How to enjoy them: soak almonds overnight, rinse well and then consume in everything from breakfast oats or smoothies or chop & sprinkle over salads, broccoli or Brussels sprouts. Of course you can also milk almonds well or simply blend for a delicious drink or creamer!
 
·        Walnuts – are low in carbohydrates and have the highest antioxidant and omega 3 levels, making these the healthiest nuts for your brain. They also contain copper, folic acid, phosphorus, vitamin B6, vitamin E and manganese. They benefit heart health and bones and may have the ability to dilate blood vessels, indicating better blood pressure regulation. There is also evidence that walnuts may suppress cancer cell growth.
 
How to enjoy them: soak walnuts overnight, rinse well and then add in and on pretty much everything! A breakfast of fruits and chopped walnuts or as salad toppers, or blend into our own delicious walnut spread with spices!
 
·        Brazil Nuts – high in good fat and low in carbohydrates, they can lower bad cholesterol levels fast and maintain this over a sustained time. Brazil nuts are also a rich source of selenium, copper, magnesium, manganese, phosphorus and zinc, thiamin and vitamin E. Their benefits include thyroid function, immune system function and heart health.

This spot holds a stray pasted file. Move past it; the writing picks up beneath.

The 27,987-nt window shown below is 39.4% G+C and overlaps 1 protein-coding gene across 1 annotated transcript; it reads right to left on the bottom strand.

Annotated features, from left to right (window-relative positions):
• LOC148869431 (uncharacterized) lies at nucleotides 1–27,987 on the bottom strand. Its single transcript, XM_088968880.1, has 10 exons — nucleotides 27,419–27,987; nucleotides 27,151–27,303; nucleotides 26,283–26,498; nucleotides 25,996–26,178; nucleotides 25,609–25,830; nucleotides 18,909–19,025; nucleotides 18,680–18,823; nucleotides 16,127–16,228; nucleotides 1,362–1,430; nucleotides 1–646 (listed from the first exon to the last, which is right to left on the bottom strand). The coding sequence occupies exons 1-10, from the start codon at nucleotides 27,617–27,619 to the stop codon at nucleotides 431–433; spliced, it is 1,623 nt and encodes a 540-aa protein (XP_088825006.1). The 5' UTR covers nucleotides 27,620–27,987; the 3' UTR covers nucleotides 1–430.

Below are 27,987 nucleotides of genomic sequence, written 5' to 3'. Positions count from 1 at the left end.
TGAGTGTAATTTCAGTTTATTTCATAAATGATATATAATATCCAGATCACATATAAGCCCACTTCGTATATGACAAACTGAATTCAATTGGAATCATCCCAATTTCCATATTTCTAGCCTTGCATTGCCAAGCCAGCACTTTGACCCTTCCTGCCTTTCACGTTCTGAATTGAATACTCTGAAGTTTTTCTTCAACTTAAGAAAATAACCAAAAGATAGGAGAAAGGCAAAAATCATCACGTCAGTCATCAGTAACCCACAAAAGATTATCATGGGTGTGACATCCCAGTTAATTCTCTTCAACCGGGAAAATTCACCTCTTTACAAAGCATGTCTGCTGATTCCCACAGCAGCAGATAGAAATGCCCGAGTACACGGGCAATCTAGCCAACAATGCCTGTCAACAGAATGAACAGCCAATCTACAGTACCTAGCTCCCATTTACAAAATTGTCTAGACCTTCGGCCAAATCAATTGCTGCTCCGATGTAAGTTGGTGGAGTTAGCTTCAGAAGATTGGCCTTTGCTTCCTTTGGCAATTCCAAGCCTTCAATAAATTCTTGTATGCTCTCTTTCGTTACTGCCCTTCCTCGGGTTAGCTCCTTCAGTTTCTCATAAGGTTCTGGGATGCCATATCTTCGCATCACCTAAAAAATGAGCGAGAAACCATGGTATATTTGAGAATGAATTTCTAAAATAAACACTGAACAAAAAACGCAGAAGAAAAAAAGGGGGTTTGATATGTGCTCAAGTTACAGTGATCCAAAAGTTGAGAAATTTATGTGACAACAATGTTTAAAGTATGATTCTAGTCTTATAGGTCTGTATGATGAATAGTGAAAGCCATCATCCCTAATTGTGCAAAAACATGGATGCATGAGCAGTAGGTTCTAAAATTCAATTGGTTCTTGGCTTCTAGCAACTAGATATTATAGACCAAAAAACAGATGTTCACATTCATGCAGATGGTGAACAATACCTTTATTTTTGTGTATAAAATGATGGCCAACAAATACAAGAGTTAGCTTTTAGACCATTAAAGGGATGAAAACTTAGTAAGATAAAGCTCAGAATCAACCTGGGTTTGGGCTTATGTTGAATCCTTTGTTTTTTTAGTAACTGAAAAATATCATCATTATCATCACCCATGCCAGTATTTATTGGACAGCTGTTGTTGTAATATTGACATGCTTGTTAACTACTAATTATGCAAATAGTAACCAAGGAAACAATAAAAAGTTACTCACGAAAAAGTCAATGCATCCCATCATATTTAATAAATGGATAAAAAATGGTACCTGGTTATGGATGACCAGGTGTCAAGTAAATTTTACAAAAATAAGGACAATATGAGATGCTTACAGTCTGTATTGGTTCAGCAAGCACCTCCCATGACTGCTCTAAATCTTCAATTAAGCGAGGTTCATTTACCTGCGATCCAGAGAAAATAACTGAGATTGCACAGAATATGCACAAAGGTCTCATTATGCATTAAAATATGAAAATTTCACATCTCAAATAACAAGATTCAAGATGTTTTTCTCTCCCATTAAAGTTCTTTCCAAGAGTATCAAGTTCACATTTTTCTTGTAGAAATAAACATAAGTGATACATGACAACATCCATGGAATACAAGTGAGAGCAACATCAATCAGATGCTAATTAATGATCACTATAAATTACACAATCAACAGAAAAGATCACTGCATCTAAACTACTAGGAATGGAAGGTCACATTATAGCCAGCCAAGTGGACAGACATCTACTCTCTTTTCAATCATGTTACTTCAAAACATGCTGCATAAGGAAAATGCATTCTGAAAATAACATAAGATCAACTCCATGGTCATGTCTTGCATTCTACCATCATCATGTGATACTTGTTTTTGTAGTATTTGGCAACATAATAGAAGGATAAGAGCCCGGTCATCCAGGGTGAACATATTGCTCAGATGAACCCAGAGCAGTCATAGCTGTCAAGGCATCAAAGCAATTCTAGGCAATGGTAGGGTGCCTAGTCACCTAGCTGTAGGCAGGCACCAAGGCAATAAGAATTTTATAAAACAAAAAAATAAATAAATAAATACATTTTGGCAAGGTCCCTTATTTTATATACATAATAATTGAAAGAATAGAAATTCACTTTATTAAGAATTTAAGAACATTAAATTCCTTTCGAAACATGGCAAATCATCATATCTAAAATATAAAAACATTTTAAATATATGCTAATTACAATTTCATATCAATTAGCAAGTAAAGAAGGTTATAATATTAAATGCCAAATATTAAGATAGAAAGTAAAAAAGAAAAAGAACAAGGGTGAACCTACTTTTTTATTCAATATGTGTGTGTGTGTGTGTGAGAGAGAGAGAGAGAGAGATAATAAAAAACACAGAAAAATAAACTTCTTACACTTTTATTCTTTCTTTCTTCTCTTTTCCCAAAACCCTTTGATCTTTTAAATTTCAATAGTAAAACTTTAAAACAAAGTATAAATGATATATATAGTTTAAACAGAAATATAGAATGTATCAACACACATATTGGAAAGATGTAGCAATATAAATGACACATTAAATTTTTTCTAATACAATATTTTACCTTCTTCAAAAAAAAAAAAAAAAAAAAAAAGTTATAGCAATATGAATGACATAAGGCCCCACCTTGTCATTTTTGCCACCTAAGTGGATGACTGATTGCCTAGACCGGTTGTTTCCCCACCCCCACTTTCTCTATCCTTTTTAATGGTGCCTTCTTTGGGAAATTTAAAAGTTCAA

How to enjoy them: soak Brazil nuts overnight, rinse well and then simply eat them chopped as toppers for everything, or eat one whole Brazil nut per day, as they are large and filling and make for a good snack. Go easy on any more, as they are very potent selenium providers and one is good per day!
 
·        Cashew nuts - Although cashews are one of the lowest-fiber, highest carbohydrate nuts, they are also lower in fat than most other nuts with mainly heart-healthy monounsaturated fats. In addition, they are packed with vitamins, minerals, and antioxidants including vitamins E, K, and B-6, copper, phosphorus, zinc, magnesium, iron, and selenium, all of which are important for a variety of bodily functions.